Why does the XML-RPC API not always pass back XML?


(Justin Handley) #1

I’m trying to get the XML-RPC API to work for me, and I’m running into an error. Unfortunately, I don’t know what the error is, because instead of being handed back and XML error, I’m getting html passed back.

This is an example of that happening

https://api.infusionsoft.com/crm/xmlrpc/v1?access_token=28zsn2b9v6

That is a fake token - it gives back

Developer Inactive

Now, when I get an h1 back instead of an XML object, the npm library xmlrpc which is what I am using just throws an error:

Error: Unknown XML-RPC tag ‘H1’

So I can’t actually see what the error is.

I know that the access_token I’m using is good, as I use it in a REST request immediately proceeding this and that is going through, so Inactive Developer doesn’t make sense. What are the other possible errors that return non-xml responses?

Here is a link to the more geeky version of this question with code / etc on Stack Overflow. Any help is appreciated!


Inactive Developer
(Bradley Booth) #2

My guess is that the Node XML RPC library is not handing the query string properly. You can add the access token to an authorization bearer header which is actually preferred. So change you code to look more like this:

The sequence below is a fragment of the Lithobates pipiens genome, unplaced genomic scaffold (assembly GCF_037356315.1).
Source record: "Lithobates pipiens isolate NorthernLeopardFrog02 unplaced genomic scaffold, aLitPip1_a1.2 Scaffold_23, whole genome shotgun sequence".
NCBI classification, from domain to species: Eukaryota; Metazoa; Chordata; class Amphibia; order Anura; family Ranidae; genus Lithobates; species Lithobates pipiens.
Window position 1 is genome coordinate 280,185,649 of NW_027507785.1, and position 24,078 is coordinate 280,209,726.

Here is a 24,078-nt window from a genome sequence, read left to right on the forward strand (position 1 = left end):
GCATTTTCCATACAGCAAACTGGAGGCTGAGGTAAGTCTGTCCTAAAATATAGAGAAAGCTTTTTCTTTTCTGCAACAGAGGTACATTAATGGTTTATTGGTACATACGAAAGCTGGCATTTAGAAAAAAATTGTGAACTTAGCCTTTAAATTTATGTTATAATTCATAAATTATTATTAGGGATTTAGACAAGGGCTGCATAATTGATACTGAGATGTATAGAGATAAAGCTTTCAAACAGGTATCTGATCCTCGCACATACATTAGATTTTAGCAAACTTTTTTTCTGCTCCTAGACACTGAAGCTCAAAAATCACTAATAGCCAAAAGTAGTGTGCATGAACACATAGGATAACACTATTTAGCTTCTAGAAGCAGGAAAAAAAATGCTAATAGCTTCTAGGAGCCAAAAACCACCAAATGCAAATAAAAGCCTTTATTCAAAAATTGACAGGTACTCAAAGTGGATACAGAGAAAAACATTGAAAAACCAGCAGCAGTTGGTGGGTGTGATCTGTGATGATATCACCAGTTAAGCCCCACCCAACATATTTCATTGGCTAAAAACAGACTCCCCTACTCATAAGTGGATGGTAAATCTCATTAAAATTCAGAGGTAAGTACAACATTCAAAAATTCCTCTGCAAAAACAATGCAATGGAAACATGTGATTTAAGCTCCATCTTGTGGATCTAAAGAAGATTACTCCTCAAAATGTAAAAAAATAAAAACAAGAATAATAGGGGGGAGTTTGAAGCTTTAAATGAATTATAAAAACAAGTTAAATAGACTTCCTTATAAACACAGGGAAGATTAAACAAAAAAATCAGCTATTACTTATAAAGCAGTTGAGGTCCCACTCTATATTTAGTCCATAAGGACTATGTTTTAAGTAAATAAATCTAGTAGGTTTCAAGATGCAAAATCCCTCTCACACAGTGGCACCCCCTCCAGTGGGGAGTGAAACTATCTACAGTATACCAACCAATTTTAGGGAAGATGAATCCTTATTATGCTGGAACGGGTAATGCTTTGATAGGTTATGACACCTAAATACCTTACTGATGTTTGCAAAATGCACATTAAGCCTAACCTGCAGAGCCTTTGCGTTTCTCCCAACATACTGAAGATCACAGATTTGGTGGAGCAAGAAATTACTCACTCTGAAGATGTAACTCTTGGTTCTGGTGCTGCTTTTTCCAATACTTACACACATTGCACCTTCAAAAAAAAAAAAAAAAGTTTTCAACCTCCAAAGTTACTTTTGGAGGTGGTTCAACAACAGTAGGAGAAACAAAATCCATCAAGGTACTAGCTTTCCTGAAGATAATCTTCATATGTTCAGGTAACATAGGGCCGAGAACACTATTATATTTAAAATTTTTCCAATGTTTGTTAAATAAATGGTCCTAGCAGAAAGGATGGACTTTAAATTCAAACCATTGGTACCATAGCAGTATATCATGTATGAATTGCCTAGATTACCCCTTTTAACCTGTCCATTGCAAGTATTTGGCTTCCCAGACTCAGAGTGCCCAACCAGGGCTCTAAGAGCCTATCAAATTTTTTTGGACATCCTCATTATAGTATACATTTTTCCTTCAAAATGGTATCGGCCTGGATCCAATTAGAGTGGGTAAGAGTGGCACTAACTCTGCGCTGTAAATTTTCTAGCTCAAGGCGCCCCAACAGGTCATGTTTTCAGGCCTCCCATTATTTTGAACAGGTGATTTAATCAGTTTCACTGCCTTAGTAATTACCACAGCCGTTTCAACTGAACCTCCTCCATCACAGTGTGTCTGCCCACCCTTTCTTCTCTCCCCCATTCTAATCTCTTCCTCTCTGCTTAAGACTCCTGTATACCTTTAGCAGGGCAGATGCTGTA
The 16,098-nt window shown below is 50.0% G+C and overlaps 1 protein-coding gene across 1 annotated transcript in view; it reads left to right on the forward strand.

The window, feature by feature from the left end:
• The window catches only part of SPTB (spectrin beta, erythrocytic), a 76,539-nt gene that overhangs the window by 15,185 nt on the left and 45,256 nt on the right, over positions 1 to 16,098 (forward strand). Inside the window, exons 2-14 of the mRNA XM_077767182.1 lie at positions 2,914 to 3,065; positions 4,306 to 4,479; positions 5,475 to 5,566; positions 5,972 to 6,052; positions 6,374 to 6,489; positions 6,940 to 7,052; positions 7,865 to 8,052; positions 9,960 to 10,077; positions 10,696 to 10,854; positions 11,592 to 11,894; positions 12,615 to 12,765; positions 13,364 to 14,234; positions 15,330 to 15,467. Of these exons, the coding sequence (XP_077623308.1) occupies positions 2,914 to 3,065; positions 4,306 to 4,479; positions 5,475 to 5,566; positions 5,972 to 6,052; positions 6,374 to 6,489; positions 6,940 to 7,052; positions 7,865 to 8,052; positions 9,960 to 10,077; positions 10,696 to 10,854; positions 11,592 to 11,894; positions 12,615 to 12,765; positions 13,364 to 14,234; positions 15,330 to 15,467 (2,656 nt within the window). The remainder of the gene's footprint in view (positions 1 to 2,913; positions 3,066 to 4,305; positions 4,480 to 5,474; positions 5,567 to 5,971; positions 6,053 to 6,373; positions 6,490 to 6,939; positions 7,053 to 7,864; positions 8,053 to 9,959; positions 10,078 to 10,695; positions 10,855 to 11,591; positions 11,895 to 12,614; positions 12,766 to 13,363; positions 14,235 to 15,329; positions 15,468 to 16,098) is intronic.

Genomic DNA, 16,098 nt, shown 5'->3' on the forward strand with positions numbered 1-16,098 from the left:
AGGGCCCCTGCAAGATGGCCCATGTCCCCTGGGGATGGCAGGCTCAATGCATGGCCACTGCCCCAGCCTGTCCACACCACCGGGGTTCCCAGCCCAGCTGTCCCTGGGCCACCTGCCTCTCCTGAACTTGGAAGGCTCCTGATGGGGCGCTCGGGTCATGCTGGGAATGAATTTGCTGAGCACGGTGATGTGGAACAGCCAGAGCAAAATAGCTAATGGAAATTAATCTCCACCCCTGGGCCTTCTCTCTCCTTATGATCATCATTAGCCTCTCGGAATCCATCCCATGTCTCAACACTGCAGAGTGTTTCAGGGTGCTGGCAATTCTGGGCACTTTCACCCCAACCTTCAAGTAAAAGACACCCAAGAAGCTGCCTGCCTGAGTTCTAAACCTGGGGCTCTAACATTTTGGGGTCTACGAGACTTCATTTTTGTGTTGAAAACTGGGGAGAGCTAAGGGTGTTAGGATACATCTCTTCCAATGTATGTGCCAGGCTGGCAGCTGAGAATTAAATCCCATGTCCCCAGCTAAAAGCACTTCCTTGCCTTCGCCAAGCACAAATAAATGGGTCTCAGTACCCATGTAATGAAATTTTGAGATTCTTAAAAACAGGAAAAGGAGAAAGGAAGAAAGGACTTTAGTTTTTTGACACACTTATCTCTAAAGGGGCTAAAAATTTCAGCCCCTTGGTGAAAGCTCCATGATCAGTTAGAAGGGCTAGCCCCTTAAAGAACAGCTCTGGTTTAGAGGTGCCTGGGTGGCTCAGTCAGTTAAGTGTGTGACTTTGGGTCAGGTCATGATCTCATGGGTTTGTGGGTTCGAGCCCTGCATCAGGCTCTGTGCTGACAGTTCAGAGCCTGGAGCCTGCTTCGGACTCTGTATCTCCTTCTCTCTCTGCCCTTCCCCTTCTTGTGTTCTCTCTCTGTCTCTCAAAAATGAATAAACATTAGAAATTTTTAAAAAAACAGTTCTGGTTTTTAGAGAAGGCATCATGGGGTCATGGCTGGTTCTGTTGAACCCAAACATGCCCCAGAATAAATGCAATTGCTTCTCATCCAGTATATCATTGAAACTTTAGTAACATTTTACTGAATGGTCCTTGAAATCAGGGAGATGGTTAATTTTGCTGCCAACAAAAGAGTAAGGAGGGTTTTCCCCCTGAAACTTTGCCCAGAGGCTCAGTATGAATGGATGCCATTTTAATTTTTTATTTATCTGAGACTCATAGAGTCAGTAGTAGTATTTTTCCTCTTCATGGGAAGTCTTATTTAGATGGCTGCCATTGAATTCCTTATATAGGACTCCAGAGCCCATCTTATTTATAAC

const headers = {'Authorization', 'Bearer ' + token};
const client = xmlrpc.createSecureClient({'url': 'https://api.infusionsoft.com/crm/xmlrpc/v1', 'headers': headers})

I am no node expert and this is just from taking a quick look at the nodejs xmlrpc library. Hopefully it will work for you, but the error you are getting is for sure caused by a bad or missing access token.


(Chuck Reed) #3

I actually sent a pull request to the node-xmlrpc people to fix the query string issue-- with updated tests no less. No word from them about it yet. The dev seems MIA.

node-xmlrpc should at least give some mechanism to retrieve the actual contents of an HTML page returned in this way, because it is something that can conceivably happen no matter how well-designed an xmlrpc server is. But they don’t.

It seems to me that the html-type error pages you get in this way must come from a reverse proxy that’s not aware it’s talking to an xmlrpc client. It’d be very helpful if you could configure them to somehow return an error that xmlrpc can interpret for those paths (might be a little late now seeing as the XMLRPC library itself seems to be on its way out-- good riddance if I’m being honest. Bring on REST!)


(Bradley Booth) #4

I will look into what options we have available at the reverse proxy to spit out a xmlrpc compliant error message. It might be a breaking change since some people might be relying on the html right now :slight_smile: